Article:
What Activists Are Looking for in Implementation of NY’s 2020 Bail Reforms

2 months

As of January 1, cash bail is no longer legally applicable to the vast majority of people charged with misdemeanors in New York State. Reforms passed by the state legislature in April 2019 have been heralded as historic and a step towards ending the use of pre-trial detention in more than 100,000 annual New York City cases.

Yet at least one activist group is wary of how the changes will—or will not—be implemented. But they have a plan to hold prosecutors accountable.

Court Watch NYC is a group of volunteers who observe arraignments, recording and reporting back what they see, and launching actions to hold courts accountable. In the past, their work has revealed that the Manhattan and Brooklyn district attorneys were continuing to prosecute marijuana misdemeanor charges by exploiting loopholes in their own seemingly-progressive policies, as Filter reported.

On December 20, the group announced its new report, titled “Eyes on 2020,” outlining the need to be—and its own plan to be—vigilant in making prosecutors abide by the new reforms. This holds even though one of the city’s prosecutors—Brooklyn’s District Attorney Eric Gonzalez—signed onto a 2019 letter in support of the law. Court Watch’s previous work has already illustrated for them the imperative behind this; in the past, they’ve heard “prosecutors blatantly state on the record their aim to keep the status quo and deny people pretrial freedom,” states the report.

Prosecutors in the city have an already-suspect relationship to bail, which for Court Watch suggests that DAs may drag their heels on making changes. In the last few months of 2019, the group recorded “a number of cases where prosecutors are requesting bail on individuals whose freedom will be guaranteed in January,” according to the report.

For example, a Manhattan prosecutor requested $2,000 in cash bail for a man who was charged with shoplifting food, which Court Watch noted to be for his family—a case that is no longer eligible for cash bail.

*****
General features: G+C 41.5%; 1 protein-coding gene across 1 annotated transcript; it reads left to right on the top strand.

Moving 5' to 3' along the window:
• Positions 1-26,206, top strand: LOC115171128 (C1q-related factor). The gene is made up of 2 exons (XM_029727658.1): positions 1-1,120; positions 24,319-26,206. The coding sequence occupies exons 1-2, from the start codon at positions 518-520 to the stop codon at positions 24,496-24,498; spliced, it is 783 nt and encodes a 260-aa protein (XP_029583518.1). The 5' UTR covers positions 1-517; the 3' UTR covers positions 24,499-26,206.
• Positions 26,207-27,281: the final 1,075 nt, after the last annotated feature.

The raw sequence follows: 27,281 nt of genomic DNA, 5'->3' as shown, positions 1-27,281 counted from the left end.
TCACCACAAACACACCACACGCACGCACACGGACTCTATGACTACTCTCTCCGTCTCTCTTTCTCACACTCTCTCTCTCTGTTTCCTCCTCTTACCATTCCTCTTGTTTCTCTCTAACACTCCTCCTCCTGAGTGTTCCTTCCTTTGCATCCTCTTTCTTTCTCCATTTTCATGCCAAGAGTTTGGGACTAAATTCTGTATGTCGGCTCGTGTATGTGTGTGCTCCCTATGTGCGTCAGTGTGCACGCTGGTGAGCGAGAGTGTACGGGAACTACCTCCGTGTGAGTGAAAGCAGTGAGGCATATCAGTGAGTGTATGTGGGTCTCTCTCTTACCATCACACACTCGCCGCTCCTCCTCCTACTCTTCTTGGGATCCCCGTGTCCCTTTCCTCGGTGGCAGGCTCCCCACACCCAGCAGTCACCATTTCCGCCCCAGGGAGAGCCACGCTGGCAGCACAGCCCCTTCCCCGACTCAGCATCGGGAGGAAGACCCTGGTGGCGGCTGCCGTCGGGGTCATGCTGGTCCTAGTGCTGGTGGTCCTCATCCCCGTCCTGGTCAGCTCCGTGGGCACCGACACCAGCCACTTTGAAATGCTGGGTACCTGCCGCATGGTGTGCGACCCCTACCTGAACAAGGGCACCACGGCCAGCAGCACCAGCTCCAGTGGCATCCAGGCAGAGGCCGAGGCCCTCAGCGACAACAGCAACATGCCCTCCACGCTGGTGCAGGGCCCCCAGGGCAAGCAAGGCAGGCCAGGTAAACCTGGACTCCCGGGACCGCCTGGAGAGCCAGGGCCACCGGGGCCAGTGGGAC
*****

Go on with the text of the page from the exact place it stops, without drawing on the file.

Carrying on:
The group outlined a number of key questions for their volunteer watchers to consider in observed arraignments moving forward. Here are five of them:

Are people being charged with more serious crimes for actions that in the past would have been equated to a lower charge? Are prosecutors skirting the mandatory release provisions by charging bail jumping or attempted burglary in the second degree to attempt to jail more people pretrial?

Which non-monetary conditions are prosecutors requesting and judges setting?

For non-bail eligible/non-qualifying offenses, are prosecutors requesting and are judges releasing people on their own recognizance or imposing onerous conditions (such as curfews, drug testing, phone or in-person check-ins, or electronic monitoring)?

Are people who used to have bail set going to be remanded? How often are people being remanded?

How will they justify imposing bail on someone who is homeless or on a fixed income?

Photograph of Court Watch NYC activists in November 2018 at a rally; by Filter.

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